Abstract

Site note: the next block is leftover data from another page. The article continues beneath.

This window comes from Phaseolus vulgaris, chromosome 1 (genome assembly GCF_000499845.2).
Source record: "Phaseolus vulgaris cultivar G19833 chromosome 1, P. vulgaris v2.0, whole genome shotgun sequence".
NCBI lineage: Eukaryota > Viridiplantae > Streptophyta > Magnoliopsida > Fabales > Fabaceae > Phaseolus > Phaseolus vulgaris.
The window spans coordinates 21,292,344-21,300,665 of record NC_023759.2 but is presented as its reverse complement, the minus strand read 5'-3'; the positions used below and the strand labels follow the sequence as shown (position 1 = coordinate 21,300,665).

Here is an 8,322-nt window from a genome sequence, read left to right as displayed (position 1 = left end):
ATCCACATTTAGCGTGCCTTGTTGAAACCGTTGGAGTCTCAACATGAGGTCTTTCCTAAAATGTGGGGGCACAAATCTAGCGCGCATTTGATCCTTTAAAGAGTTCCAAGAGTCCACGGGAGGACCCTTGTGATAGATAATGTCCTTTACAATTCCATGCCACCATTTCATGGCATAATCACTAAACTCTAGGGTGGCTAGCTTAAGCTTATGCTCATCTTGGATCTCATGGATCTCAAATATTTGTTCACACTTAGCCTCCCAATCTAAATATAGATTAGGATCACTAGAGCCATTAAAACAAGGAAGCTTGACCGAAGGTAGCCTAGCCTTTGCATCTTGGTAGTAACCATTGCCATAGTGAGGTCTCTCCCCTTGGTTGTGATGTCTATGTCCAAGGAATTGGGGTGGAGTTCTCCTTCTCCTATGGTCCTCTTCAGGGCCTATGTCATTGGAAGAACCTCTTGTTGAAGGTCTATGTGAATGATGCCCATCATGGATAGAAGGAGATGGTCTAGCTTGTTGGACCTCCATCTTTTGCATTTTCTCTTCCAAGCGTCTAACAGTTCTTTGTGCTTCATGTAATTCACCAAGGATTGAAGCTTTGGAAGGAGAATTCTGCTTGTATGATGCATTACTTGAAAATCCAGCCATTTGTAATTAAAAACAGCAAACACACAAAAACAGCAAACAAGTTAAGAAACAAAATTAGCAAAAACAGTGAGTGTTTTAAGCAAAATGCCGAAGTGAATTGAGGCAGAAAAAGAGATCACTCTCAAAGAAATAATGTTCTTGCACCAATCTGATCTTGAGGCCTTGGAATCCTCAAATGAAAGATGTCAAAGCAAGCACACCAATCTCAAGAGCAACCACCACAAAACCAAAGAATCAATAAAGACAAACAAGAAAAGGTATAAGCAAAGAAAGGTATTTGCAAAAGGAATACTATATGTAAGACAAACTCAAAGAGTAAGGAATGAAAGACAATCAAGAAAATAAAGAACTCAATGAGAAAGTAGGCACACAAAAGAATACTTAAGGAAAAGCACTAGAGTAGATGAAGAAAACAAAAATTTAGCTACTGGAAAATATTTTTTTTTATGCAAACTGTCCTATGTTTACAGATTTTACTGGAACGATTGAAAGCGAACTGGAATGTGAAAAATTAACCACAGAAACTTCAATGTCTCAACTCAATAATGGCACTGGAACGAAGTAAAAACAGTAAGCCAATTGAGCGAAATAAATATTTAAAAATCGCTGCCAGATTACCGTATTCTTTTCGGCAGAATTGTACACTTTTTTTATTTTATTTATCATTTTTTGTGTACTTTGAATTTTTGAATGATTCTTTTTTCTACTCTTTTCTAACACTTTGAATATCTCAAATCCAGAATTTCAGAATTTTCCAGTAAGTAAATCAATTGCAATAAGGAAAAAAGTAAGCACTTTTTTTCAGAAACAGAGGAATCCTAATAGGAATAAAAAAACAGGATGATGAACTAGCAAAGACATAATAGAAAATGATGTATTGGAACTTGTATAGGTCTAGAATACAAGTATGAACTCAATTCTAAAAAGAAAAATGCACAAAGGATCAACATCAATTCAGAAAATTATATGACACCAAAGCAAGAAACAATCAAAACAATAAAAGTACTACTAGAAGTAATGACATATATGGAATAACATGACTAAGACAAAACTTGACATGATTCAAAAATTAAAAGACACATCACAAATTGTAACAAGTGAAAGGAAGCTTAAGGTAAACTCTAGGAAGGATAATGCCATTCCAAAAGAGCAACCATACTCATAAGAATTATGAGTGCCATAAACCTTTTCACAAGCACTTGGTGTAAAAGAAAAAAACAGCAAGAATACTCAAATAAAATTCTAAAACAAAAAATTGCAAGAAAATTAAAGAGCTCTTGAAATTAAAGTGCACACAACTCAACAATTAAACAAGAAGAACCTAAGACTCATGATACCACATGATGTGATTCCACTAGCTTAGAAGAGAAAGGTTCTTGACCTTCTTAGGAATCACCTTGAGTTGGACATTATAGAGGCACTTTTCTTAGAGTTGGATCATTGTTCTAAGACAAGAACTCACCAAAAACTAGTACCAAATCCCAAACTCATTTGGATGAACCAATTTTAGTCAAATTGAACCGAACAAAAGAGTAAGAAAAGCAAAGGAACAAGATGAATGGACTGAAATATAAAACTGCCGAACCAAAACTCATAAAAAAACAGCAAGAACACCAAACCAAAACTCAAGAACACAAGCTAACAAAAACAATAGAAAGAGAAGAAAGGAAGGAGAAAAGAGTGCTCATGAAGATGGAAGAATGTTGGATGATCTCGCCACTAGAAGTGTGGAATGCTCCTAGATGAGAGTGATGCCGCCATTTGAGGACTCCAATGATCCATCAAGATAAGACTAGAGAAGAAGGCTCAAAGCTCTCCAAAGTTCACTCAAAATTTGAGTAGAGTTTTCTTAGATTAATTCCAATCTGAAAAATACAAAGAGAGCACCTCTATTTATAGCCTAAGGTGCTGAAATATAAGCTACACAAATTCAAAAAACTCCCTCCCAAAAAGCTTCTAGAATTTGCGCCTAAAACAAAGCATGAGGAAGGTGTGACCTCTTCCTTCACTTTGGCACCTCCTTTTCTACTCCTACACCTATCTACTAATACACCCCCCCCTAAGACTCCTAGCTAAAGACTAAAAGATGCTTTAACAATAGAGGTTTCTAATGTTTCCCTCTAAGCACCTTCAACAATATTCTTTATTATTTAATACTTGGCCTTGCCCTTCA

This study analyzed the influence of the Hwang scandal on the stem cell research community and research governance systems in South Korea. In contrast to the claims of some critics that the fraud scandal might raise doubts about Korean stem cell science, the impact of the Hwang scandal on publications by Korean stem cell researchers in international scientific journals proved limited, with only a temporary halt in research and publications. On the one hand, Korea’s scientific community has moved toward the ethical turn through which the Korean government tightened its research-ethics standards and regulations. On the other hand, the government and scientific community remain hopeful about stem cell research. Consequently, the politics of hope have led to the quick recovery of Korean stem cell science from the potential damage caused by the Hwang scandal. The scandal accelerated the South Korean government’s efforts toward research ethics reform: it mandated universities and research institutes to create and strengthen institutional review boards and other research-integrity committees. In addition, the Korean government, maintaining its optimism about the economic value of stem cell science, continued to fund stem cell research. Despite the seemingly prompt recovery from the scandal, however, stem cell research governance systems in Korea face a serious new challenge: the ethical and safety concerns associated with the rapid commercialization of stem cell science. Therefore, this article views the changes in the scientific community as a process of conflict and negotiation between the accountability crisis in the Korean scientific community and the politics of hope in science.

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